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LOW ENTRY REQUIREMENTS, GROWING WAGES
Critically acclaimed chef and restaurateur Peter X. Kelly of X2O Xaviar’s on the Hudson in Yonkers and Restaurant X in Congers is committed to hiring local talent. In fact, he recruits servers and hosts from Yonkers High School. “This is a good place to learn and grow if someone wants to get into restaurant management,” Kelly says, although he admits that the industry is very transient. Still, Kelly has a loyal staff, with 60% of his employees having been with him for five to 10 years. “The people who want this as a career path take great personal satisfaction in making people happy. They are passionate about cooking or making it a special experience for diners. I have people that have been with us in the kitchen and dining room since we opened our doors and that is a good thing,” he adds.
Currently, the job outlook for the hospitality industry is strong, with demand for workers exceeding supply, particularly in the restaurant industry. Employers say recruiting and retaining employees will be their top challenge in 2022.
“The only skill I am looking for in entry-level workers is a warm personality and are they genuinely nice. The rest we can teach,” notes Kelly, who offers a robust training program for new hires. For a week, new hires shadow an experienced employee. They learn how to respond in various scenarios, ranging from a spilled glass of wine to silverware that fell on the floor. Kelly also offers wine seminars to employees and emphasizes the importance of greeting guests properly. “It is very rewarding to see the growth of a young person developing social skills in an upscale environment that maybe they haven’t had a chance to experience before,” explains Kelly, who started in the restaurant business at 14.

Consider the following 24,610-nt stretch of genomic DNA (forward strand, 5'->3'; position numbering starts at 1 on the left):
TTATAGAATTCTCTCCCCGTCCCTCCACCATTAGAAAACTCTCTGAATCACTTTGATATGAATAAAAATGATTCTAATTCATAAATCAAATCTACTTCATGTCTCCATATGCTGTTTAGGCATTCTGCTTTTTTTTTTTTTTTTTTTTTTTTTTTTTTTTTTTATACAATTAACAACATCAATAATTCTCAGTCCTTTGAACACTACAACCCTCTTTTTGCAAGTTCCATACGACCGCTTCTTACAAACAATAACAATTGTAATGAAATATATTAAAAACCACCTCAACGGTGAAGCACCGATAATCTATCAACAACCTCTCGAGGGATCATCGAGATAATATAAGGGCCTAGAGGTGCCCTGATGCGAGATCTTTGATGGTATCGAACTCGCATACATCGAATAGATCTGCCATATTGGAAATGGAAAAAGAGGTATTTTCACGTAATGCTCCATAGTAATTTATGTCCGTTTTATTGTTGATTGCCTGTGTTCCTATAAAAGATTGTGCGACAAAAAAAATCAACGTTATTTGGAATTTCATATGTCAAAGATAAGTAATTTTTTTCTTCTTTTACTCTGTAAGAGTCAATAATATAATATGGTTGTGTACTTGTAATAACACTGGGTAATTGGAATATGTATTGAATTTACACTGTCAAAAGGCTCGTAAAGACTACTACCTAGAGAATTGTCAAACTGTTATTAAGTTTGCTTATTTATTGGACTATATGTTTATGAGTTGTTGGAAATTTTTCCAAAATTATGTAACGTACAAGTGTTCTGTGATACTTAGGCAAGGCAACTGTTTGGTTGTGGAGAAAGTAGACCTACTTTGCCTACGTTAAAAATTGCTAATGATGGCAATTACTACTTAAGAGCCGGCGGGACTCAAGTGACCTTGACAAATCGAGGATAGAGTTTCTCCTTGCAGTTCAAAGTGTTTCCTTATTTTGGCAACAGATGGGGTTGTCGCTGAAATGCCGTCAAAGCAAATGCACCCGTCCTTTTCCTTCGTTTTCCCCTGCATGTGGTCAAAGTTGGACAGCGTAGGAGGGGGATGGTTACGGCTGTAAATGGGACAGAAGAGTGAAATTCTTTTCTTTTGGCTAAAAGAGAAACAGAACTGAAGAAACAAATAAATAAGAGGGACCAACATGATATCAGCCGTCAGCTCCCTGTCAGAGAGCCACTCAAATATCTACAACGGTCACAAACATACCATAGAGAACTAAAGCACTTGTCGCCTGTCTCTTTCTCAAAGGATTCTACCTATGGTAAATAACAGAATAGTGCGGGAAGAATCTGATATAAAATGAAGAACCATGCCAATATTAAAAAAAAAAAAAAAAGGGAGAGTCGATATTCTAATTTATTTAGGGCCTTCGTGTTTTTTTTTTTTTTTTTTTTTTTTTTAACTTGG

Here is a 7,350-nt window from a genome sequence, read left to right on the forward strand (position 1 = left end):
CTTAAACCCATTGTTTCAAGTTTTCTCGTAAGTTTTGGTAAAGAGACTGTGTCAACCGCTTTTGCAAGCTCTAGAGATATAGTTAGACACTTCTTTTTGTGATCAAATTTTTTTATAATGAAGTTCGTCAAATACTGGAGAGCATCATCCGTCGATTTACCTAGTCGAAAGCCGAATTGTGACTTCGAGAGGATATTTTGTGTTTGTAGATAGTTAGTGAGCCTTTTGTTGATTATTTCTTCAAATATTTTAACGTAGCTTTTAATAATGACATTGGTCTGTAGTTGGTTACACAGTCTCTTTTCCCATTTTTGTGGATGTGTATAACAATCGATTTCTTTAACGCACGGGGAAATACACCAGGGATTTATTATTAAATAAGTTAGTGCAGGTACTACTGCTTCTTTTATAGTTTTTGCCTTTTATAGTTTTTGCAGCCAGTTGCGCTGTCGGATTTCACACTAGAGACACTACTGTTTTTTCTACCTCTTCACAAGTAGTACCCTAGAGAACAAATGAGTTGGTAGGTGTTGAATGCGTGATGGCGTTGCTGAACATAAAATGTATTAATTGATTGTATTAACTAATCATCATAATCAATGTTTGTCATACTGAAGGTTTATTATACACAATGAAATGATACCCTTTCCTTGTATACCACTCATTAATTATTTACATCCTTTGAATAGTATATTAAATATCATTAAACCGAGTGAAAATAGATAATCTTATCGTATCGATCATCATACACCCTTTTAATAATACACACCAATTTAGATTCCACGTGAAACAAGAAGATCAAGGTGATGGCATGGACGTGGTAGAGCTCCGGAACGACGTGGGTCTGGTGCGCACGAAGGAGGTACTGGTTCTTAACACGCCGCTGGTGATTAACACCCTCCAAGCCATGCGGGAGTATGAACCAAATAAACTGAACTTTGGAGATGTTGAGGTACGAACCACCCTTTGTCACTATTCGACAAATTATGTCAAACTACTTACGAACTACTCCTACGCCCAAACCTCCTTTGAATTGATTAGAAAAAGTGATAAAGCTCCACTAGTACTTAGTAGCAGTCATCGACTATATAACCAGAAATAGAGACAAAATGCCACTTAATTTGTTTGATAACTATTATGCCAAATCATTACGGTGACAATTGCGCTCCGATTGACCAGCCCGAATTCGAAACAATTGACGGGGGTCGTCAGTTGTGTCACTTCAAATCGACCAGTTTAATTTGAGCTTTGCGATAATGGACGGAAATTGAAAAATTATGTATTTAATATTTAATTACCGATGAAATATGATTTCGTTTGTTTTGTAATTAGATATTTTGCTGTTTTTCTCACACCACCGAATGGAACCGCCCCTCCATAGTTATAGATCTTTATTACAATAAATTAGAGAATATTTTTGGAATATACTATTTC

Servers at his restaurant are paid an hourly wage of $10, but during a busy dinner shift can expect to receive almost $35 in tips on top of that. Of course, pay varies by time of day and on the weekend. “Wages within the industry are growing, but business has been stagnant for so long,” notes Kelly, and it is a key concern for many restaurateurs, along with supply chain issues and the rising costs of menu items.
Currently, Kelly has approximately 70–75 full-time employees at his Yonkers restaurant, and during the pandemic, he tried to ensure that he rotated staff so that they could all receive a paycheck. Although business is on the upswing, it is still not at pre-pandemic levels. Approximately one-third of his revenue is from B2B luncheon meetings — a challenge when many people are still working from home. Additionally, travel to Westchester-based Fortune 500 companies for meetings is down. In May 2021, hotel occupancy tax intake was off almost 50% compared to 2019, according to Westchester County’s 2021 Recovery Plan Performance Report.
“Supporting the return of business travel is very much top of mind. We’re activating outreach to key meeting planners to immerse them in the Westchester County experience and exploring new ways to enhance our marketing efforts for this audience segment,” says Caputo.
Still, Kelly remains optimistic about the restaurant industry here. With many former city dwellers with sophisticated palates moving to the suburbs, Kelly has seen better chefs and restaurateurs move to the area and views it as a welcome change. Kelly enjoys walking the restaurant floor often and says it helps him innovate the menu and make improvements. “Learning how to be better every day is the key to survival,” he says. “We try to outwork other operations. If we have had any success, it is that our guests leave happy and feel that their visit here was time and money well spent. Their time here has to be valued.”